Feisty Trog Fearful: Trog and Other Animals


Trog’s reputation was gaining proportions appropriate to that of a lion. She seemed to have no fear as she attacked visiting cattle dogs, our own dog Mungo, and the cows when they were near the fence.  Our guests were wary of her as were we.


She spent her days out hunting despite the collars and bells we put on her but thankfully, rodents were more at risk than the birds. I used her as a mouse catcher one day when I saw a mouse run under the kitchen dresser.  After I pulled it out from the wall Trog was small enough to get into the space and successfully caught the poor creature. We hated  ourselves for having facilitated the poor mouse’s torture at the paws of Trog and promptly rescued it from her mouth and translocated it to the far end of the property, hopefully to survive the fright.

So it came as a bit of a surprise when Trog became too scared to go outside. She avoided it but when she had to go she would go to the door, peep her head out, looking around before she would venture forth. She was obviously frightened of something; but what?

After a couple of days of this behaviour we started looking to see if we could work out what had caused our feisty cat’s alarm. It didn’t take us long to find the reptile that Trog knew she would be a nice meal for.


A huge Diamond Python. Not a venomous snake but it could still give a bit of a bite and could certainly swallow Trog whole without any trouble. We knew we had to move it for Trog’s sake but our nerves were a little reluctant. When it started to make a move to come into the house we knew we had no choice but to translocate it immediately.

Rod collected the necessary implements for capturing it, an empty chicken feed sack and a golf club. As it stretched itself towards the kitchen door Rod manipulated it with the golf club, turning it back towards where I was standing holding the sack open. “Put his head in” Rod yelled at me.

“It’s alright for you. You’re nowhere near it. It’ll bite me.”

“It won’t kill you. Put its head in.” I did as ordered and eventually we had the 2 metre snake securely in the bag which I then held shut at my feet in the car. We drove up the road and released it.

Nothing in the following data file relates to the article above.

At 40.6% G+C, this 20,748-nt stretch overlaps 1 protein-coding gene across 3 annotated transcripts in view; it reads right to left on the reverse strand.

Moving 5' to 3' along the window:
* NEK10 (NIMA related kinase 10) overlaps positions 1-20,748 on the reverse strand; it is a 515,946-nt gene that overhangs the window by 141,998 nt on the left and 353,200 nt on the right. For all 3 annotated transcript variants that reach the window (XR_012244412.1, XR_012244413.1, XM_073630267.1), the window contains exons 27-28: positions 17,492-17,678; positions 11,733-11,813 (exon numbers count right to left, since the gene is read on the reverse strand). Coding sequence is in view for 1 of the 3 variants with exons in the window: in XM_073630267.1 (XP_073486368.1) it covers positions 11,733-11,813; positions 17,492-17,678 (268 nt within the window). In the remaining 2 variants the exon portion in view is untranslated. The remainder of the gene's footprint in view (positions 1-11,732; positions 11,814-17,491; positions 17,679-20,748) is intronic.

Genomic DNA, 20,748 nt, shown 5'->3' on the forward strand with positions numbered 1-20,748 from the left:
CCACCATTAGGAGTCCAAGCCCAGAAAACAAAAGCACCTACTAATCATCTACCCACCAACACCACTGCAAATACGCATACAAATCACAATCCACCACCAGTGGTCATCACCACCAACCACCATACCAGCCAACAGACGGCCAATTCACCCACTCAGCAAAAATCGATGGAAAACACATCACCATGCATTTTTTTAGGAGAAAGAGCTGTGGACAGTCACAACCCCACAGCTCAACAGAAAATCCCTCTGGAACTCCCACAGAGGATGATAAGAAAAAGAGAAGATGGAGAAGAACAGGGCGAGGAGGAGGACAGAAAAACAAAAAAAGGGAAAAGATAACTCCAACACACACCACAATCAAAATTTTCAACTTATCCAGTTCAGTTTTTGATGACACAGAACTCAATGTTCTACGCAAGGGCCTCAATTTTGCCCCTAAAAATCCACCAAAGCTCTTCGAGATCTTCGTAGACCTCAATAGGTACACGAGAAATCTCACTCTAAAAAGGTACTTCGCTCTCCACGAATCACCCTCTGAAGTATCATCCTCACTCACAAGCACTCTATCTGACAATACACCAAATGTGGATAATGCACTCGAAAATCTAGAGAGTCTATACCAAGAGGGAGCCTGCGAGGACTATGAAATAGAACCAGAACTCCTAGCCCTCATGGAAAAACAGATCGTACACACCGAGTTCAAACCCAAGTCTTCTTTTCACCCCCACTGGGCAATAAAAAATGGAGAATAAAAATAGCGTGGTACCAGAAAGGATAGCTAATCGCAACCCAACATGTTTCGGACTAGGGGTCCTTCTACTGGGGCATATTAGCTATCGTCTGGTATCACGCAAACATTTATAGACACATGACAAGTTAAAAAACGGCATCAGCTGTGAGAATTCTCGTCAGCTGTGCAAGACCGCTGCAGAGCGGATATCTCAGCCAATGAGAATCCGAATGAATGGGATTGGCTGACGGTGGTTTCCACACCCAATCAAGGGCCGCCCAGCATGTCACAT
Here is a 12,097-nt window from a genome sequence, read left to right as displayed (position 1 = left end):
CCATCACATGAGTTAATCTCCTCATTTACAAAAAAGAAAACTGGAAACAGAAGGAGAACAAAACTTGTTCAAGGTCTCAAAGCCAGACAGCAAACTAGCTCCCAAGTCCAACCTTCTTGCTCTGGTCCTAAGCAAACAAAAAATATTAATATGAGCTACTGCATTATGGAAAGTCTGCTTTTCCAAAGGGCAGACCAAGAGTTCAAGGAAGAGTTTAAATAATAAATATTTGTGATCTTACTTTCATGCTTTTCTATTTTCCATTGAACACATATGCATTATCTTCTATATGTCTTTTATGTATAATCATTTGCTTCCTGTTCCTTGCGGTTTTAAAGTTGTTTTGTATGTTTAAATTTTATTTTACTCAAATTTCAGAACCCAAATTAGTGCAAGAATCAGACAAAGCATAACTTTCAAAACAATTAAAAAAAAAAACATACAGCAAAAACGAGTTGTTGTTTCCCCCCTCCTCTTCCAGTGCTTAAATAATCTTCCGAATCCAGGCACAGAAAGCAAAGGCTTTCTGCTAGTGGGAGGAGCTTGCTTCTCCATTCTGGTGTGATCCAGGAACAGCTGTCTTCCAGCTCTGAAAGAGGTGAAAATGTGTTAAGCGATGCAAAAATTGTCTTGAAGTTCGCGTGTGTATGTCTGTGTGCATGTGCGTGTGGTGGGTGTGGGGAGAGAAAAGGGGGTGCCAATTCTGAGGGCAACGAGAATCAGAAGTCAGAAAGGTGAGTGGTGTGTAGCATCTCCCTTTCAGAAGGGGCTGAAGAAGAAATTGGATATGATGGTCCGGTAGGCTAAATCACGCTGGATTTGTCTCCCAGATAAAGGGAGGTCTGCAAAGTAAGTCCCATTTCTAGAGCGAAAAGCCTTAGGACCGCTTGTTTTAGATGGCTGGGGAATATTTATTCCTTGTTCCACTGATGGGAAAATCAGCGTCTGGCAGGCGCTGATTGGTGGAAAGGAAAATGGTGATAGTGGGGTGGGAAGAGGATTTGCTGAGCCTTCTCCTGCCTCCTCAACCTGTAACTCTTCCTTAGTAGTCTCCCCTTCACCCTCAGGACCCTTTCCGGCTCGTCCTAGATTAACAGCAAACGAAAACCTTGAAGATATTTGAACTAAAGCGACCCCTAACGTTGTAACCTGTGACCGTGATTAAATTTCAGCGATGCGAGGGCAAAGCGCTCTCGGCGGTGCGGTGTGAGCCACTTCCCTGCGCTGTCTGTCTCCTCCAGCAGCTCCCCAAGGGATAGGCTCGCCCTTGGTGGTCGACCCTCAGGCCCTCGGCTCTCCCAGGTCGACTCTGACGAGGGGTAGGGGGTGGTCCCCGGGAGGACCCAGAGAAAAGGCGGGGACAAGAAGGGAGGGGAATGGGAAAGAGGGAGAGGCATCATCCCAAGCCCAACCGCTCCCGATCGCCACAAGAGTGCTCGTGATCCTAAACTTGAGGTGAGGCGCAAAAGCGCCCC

We saw several other diamond pythons around the house that summer but they moved on by themselves and didn’t see Trog as a potential meal.


About Irene Waters 19 Writer Memoirist

I began my working career as a reluctant potato peeler whilst waiting to commence my training as a student nurse. On completion I worked mainly in intensive care/coronary care; finishing my hospital career as clinical nurse educator in intensive care. A life changing period as a resort owner/manager on the island of Tanna in Vanuatu was followed by recovery time as a farmer at Bucca Wauka. Having discovered I was no farmer and vowing never again to own an animal bigger than myself I took on the Barrington General Store. Here we also ran a five star restaurant. Working the shop of a day 7am - 6pm followed by the restaurant until late was surprisingly more stressful than Tanna. On the sale we decided to retire and renovate our house with the help of a builder friend. Now believing we knew everything about building we set to constructing our own house. Just finished a coal mine decided to set up in our backyard. Definitely time to retire we moved to Queensland. I had been writing a manuscript for some time. In the desire to complete this I enrolled in a post grad certificate in creative Industries which I completed 2013. I followed this by doing a Master of Arts by research graduating in 2017. Now I live to write and write to live.
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8 Responses to Feisty Trog Fearful: Trog and Other Animals

  1. markbialczak says:

    Scary reptile if it kept Trog on the alert, Irene. I am glad nobody got bitten! Nice telling.


  2. Joann says:

    My goodness, your reptiles and venomous spiders are really the only thing holding me back from visiting your country!


  3. sue marquis bishop says:

    I read about you and your husband catching the snake to my husband and we laughed together… I can appreciate your anxiety about holding the bag… you are brave… Sue


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